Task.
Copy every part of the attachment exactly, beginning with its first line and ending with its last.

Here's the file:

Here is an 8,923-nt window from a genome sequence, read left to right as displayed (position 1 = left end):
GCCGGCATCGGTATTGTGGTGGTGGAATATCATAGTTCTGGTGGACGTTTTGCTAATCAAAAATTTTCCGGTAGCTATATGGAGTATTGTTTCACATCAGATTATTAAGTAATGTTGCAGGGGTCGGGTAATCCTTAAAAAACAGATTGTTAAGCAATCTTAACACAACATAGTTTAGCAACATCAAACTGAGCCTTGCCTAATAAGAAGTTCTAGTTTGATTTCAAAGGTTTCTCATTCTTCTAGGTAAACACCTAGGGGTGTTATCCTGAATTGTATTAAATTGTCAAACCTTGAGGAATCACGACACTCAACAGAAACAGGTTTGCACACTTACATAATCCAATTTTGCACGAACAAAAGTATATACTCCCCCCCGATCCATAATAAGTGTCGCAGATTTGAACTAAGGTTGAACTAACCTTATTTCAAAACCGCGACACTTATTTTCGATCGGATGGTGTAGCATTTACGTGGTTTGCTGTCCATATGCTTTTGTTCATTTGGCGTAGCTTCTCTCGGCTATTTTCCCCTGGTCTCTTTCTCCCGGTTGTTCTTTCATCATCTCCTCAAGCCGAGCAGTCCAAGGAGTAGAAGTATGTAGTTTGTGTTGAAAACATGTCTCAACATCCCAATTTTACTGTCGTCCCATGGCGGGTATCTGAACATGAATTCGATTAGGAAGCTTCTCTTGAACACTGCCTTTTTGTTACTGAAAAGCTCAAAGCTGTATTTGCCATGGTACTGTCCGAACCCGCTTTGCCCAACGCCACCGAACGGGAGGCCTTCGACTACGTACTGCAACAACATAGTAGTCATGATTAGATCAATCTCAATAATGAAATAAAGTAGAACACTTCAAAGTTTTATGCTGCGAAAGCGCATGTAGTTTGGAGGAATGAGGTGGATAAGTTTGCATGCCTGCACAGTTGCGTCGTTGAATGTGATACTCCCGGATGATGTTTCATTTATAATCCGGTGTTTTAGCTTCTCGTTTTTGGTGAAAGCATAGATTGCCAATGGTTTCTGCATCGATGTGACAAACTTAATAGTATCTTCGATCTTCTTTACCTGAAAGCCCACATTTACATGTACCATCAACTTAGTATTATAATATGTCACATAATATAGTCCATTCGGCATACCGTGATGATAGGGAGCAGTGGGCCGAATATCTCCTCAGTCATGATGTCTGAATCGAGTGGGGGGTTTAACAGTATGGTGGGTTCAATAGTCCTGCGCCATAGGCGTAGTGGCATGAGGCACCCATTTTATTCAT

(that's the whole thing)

Here is an 8,923-nt window from a genome sequence, read left to right as displayed (position 1 = left end):
GCCGGCATCGGTATTGTGGTGGTGGAATATCATAGTTCTGGTGGACGTTTTGCTAATCAAAAATTTTCCGGTAGCTATATGGAGTATTGTTTCACATCAGATTATTAAGTAATGTTGCAGGGGTCGGGTAATCCTTAAAAAACAGATTGTTAAGCAATCTTAACACAACATAGTTTAGCAACATCAAACTGAGCCTTGCCTAATAAGAAGTTCTAGTTTGATTTCAAAGGTTTCTCATTCTTCTAGGTAAACACCTAGGGGTGTTATCCTGAATTGTATTAAATTGTCAAACCTTGAGGAATCACGACACTCAACAGAAACAGGTTTGCACACTTACATAATCCAATTTTGCACGAACAAAAGTATATACTCCCCCCCGATCCATAATAAGTGTCGCAGATTTGAACTAAGGTTGAACTAACCTTATTTCAAAACCGCGACACTTATTTTCGATCGGATGGTGTAGCATTTACGTGGTTTGCTGTCCATATGCTTTTGTTCATTTGGCGTAGCTTCTCTCGGCTATTTTCCCCTGGTCTCTTTCTCCCGGTTGTTCTTTCATCATCTCCTCAAGCCGAGCAGTCCAAGGAGTAGAAGTATGTAGTTTGTGTTGAAAACATGTCTCAACATCCCAATTTTACTGTCGTCCCATGGCGGGTATCTGAACATGAATTCGATTAGGAAGCTTCTCTTGAACACTGCCTTTTTGTTACTGAAAAGCTCAAAGCTGTATTTGCCATGGTACTGTCCGAACCCGCTTTGCCCAACGCCACCGAACGGGAGGCCTTCGACTACGTACTGCAACAACATAGTAGTCATGATTAGATCAATCTCAATAATGAAATAAAGTAGAACACTTCAAAGTTTTATGCTGCGAAAGCGCATGTAGTTTGGAGGAATGAGGTGGATAAGTTTGCATGCCTGCACAGTTGCGTCGTTGAATGTGATACTCCCGGATGATGTTTCATTTATAATCCGGTGTTTTAGCTTCTCGTTTTTGGTGAAAGCATAGATTGCCAATGGTTTCTGCATCGATGTGACAAACTTAATAGTATCTTCGATCTTCTTTACCTGAAAGCCCACATTTACATGTACCATCAACTTAGTATTATAATATGTCACATAATATAGTCCATTCGGCATACCGTGATGATAGGGAGCAGTGGGCCGAATATCTCCTCAGTCATGATGTCTGAATCGAGTGGGGGGTTTAACAGTATGGTGGGTTCAATAGTCCTGCGCCATAGGCGTAGTGGCATGAGGCACCCATTTTATTCAT